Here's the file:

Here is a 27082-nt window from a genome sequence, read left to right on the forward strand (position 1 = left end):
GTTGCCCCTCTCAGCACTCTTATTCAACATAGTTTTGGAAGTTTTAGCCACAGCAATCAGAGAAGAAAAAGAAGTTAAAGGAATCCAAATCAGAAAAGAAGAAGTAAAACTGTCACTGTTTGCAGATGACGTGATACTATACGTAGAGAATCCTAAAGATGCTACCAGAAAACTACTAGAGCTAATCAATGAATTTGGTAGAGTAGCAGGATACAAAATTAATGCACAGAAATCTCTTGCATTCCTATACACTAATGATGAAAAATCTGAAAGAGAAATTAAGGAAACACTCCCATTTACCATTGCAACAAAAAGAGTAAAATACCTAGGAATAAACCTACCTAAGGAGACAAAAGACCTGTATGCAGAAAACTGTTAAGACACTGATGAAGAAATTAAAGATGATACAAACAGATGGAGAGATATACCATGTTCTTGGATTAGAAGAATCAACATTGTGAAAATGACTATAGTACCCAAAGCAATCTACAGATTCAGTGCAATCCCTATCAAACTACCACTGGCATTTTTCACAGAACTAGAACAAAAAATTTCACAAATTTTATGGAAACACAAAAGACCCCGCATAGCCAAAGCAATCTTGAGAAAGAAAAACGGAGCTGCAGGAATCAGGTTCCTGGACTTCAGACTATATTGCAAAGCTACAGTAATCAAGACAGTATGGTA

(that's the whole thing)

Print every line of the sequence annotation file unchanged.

Here is a 27082-nt window from a genome sequence, read left to right on the forward strand (position 1 = left end):
GTTGCCCCTCTCAGCACTCTTATTCAACATAGTTTTGGAAGTTTTAGCCACAGCAATCAGAGAAGAAAAAGAAGTTAAAGGAATCCAAATCAGAAAAGAAGAAGTAAAACTGTCACTGTTTGCAGATGACGTGATACTATACGTAGAGAATCCTAAAGATGCTACCAGAAAACTACTAGAGCTAATCAATGAATTTGGTAGAGTAGCAGGATACAAAATTAATGCACAGAAATCTCTTGCATTCCTATACACTAATGATGAAAAATCTGAAAGAGAAATTAAGGAAACACTCCCATTTACCATTGCAACAAAAAGAGTAAAATACCTAGGAATAAACCTACCTAAGGAGACAAAAGACCTGTATGCAGAAAACTGTTAAGACACTGATGAAGAAATTAAAGATGATACAAACAGATGGAGAGATATACCATGTTCTTGGATTAGAAGAATCAACATTGTGAAAATGACTATAGTACCCAAAGCAATCTACAGATTCAGTGCAATCCCTATCAAACTACCACTGGCATTTTTCACAGAACTAGAACAAAAAATTTCACAAATTTTATGGAAACACAAAAGACCCCGCATAGCCAAAGCAATCTTGAGAAAGAAAAACGGAGCTGCAGGAATCAGGTTCCTGGACTTCAGACTATATTGCAAAGCTACAGTAATCAAGACAGTATGGTA